Oculus is unusual for another reason as well, and that is the mirror. The Lasser Glass is the antagonist of the film, and it’s a formidable one at that. Mirrors are great props in horror movies, and the convention of being surprised at what is staring back is used in Oculus, but The Lasser Glass is much more than that. This mirror’s gruesome history is revealed by Kaylie in a bit of rudimentary exposition for her cameras, but her vocalizing the curse puts it into her and Tim’s heads at the same time. Once it has entered their minds, the Lasser Glass seems to become an animate being, controlling Kaylie and Tim and pitting them against each other and the rest of the world. The Lasser Glass is more than just a prop or piece of set dressing; it’s another character, and a it’s huge part of what makes Oculus so much fun…and frightening.
The screenplay for Oculus has been masterfully and meticulously planned out with no stone left unturned nor any detail left to chance. Mike Flanagan and Jeff Howard (Somnia) fleshed the script out from a short film that was written by Flanagan and Jeff Seidman (more accomplished as a reality show editor for shows like “Dirty Jobs”) called “Oculus: Chapter 3 – The Man with the Plan.” The storyline drifts between the past and present, and the two timelines are interwoven seamlessly. What appears onscreen is a surreal mixture of real and imaginary, with the viewer sometimes being unsure of what is actually happening and what is being dreamed up by the characters. It sounds like it would be confusing to watch, but the way that Flanagan and Seidman lay out the timeline makes perfect sense. The audience is let in on the trick, but they’re also along for the ride. It’s not quite as slick as, say The Butterfly Effect, but the way the timelines shift and drift is along the same lines. It’s a script that works wonderfully, but should not be used as an example for novice screenwriters; they might hurt themselves if they try that at home.
The musical score for Oculus was provided by Andy and Taylor Newton, professionally known as The Newton Brothers (Pawn Shop Chronicles). The soundtrack goes a long way towards creating the feeling of dread and suspense that is all over the film. The music is a sparse mixture of creepy instruments like violins, basses, and pianos that pulse away into a wonderful crescendo buildup until the viewer just can’t take it anymore. The Newton Brothers also know the value of silence, and they let the absence of music do the talking at times, which provides even more tension. Oculus is built on the creation of a creepy and dreadful environment, and The Newton Brothers’ score is a terrific compliment to the film.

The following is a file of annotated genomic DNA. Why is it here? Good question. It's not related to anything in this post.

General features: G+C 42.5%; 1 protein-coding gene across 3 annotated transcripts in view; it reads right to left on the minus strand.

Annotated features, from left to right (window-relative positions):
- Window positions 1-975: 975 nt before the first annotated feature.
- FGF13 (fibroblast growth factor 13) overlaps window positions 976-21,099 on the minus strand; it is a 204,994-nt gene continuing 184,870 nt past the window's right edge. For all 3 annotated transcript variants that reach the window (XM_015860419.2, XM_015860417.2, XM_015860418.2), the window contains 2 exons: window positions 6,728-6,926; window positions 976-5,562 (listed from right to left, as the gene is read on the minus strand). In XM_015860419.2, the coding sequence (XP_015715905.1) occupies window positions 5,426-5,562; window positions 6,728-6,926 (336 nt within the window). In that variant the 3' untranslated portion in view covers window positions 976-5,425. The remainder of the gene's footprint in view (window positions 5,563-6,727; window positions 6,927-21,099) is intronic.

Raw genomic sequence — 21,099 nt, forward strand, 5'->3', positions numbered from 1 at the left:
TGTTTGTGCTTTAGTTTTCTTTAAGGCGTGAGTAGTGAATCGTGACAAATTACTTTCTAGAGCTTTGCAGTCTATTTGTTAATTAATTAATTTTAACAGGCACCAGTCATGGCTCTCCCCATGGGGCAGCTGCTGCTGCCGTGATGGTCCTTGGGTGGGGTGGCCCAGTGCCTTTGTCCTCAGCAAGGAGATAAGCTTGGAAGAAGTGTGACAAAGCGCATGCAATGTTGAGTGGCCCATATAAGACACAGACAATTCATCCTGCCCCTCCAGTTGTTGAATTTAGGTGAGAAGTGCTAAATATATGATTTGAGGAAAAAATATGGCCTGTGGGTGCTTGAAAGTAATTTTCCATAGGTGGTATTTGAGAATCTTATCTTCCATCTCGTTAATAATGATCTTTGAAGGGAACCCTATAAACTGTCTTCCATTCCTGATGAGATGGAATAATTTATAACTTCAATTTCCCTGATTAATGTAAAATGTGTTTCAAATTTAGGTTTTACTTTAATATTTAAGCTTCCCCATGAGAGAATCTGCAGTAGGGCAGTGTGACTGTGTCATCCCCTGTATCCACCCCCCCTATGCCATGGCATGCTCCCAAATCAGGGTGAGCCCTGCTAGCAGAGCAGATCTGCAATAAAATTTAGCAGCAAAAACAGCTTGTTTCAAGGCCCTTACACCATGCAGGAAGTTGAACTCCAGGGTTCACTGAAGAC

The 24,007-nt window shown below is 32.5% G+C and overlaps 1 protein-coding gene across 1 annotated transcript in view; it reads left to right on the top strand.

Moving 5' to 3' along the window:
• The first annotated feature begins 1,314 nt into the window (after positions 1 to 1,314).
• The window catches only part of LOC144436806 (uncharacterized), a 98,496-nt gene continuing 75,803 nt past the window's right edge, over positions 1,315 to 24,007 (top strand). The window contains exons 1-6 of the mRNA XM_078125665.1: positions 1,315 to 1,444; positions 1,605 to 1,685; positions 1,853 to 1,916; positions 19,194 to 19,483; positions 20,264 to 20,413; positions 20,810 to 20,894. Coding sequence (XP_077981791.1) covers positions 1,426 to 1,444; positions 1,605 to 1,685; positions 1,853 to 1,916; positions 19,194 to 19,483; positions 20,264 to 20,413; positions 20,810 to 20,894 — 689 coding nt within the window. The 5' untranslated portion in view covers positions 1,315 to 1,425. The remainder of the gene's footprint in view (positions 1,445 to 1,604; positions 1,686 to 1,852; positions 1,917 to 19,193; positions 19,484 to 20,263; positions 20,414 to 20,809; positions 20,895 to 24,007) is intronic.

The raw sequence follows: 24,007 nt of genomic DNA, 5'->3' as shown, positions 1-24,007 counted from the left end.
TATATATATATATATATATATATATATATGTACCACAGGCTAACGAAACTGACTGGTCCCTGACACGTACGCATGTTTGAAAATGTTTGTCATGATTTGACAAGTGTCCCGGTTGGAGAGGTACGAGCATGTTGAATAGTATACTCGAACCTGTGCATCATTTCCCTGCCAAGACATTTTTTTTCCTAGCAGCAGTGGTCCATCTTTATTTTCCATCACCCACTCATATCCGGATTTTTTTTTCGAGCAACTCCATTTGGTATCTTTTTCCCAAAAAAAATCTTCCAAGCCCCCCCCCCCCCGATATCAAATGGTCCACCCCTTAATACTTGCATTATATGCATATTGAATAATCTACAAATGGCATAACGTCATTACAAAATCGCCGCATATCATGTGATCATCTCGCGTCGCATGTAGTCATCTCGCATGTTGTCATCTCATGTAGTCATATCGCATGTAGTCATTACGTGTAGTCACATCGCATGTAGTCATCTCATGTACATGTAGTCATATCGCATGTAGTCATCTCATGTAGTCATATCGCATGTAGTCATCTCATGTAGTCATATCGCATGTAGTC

There are a ton of great, scary moments in Oculus. Like the Paranormal Activity movies, much of the fear is generated by the slow and deliberate buildup of tension and suspense. For example, in one early scene as Kaylie is picking up the mirror to bring it to the house, she sees a trio of sheet-covered statues behind her in the warehouse. When she turns around, there are only two. She checks the mirror again, and there are three. It’s a wonderfully effective scene, teetering on the brink between playful and horrifying. There are several cringe-worthy gore effects and implied violent scenes as well; at one point Kaylie is eating an apple and changing light bulbs at the same time (mental note – don’t do that) and the spirits get her to mix them up, and in another scene a character is picking at a band-aid on his finger with a staple remover only to find that the band-aid is sitting on the desk and his finger is a bloody pulp. The one type of scare that is not plentiful in Oculus is the cheap jump scare – there aren’t many of them, and the film doesn’t need them. There’s plenty to be afraid of in the film without tricking the audience into screaming.
Cast and Crew
- Director(s): Mike Flanagan
- Screenwriter(s): Mike FlanaganJeff Howard
- Cast: Karen Gillan (Kaylie Russell)Brenton Thwaites (Tim Russell)Katee Sackhoff (Marie Russell) Rory Cochrane (Alan Russell)James Lafferty (Michael Dumont)Katie Siegel (Marisol Chavez)
- Editor(s): Mike Flanagan
- Cinematographer: Michael Fimognari
- Production Designer(s):
- Costume Designer:
- Casting Director(s):
- Music Score:
- Music Performed By:
- Country Of Origin: USA